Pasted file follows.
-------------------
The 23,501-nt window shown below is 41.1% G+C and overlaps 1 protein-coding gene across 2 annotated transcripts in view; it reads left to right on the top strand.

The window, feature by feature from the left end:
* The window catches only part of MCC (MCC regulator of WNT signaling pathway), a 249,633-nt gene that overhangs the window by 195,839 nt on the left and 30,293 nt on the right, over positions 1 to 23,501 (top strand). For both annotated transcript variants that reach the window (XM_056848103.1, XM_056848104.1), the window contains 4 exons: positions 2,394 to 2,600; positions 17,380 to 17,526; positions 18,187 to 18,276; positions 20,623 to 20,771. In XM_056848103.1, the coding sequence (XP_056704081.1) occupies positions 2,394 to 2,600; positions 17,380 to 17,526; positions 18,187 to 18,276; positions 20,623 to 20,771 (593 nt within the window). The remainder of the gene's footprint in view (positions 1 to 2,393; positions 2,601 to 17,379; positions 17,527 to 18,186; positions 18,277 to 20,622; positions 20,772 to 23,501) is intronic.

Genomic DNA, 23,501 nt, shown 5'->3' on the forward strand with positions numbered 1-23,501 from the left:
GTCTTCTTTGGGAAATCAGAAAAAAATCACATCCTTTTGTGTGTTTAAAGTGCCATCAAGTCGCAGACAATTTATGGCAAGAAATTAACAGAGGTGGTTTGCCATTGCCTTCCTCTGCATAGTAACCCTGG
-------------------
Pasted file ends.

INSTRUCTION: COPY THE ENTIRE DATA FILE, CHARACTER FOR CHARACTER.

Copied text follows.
The 23,501-nt window shown below is 41.1% G+C and overlaps 1 protein-coding gene across 2 annotated transcripts in view; it reads left to right on the top strand.

The window, feature by feature from the left end:
* The window catches only part of MCC (MCC regulator of WNT signaling pathway), a 249,633-nt gene that overhangs the window by 195,839 nt on the left and 30,293 nt on the right, over positions 1 to 23,501 (top strand). For both annotated transcript variants that reach the window (XM_056848103.1, XM_056848104.1), the window contains 4 exons: positions 2,394 to 2,600; positions 17,380 to 17,526; positions 18,187 to 18,276; positions 20,623 to 20,771. In XM_056848103.1, the coding sequence (XP_056704081.1) occupies positions 2,394 to 2,600; positions 17,380 to 17,526; positions 18,187 to 18,276; positions 20,623 to 20,771 (593 nt within the window). The remainder of the gene's footprint in view (positions 1 to 2,393; positions 2,601 to 17,379; positions 17,527 to 18,186; positions 18,277 to 20,622; positions 20,772 to 23,501) is intronic.

Genomic DNA, 23,501 nt, shown 5'->3' on the forward strand with positions numbered 1-23,501 from the left:
GTCTTCTTTGGGAAATCAGAAAAAAATCACATCCTTTTGTGTGTTTAAAGTGCCATCAAGTCGCAGACAATTTATGGCAAGAAATTAACAGAGGTGGTTTGCCATTGCCTTCCTCTGCATAGTAACCCTGG